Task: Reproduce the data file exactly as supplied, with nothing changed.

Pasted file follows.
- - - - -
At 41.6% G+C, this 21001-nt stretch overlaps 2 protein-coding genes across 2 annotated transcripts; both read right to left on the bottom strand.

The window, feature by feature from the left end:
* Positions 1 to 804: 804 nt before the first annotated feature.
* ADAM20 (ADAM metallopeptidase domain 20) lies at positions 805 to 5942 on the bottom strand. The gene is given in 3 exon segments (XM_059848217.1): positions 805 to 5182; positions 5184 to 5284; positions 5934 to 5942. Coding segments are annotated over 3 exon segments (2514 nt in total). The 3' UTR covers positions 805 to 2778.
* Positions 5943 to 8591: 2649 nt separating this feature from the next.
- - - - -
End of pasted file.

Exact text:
At 41.6% G+C, this 21001-nt stretch overlaps 2 protein-coding genes across 2 annotated transcripts; both read right to left on the bottom strand.

The window, feature by feature from the left end:
* Positions 1 to 804: 804 nt before the first annotated feature.
* ADAM20 (ADAM metallopeptidase domain 20) lies at positions 805 to 5942 on the bottom strand. The gene is given in 3 exon segments (XM_059848217.1): positions 805 to 5182; positions 5184 to 5284; positions 5934 to 5942. Coding segments are annotated over 3 exon segments (2514 nt in total). The 3' UTR covers positions 805 to 2778.
* Positions 5943 to 8591: 2649 nt separating this feature from the next.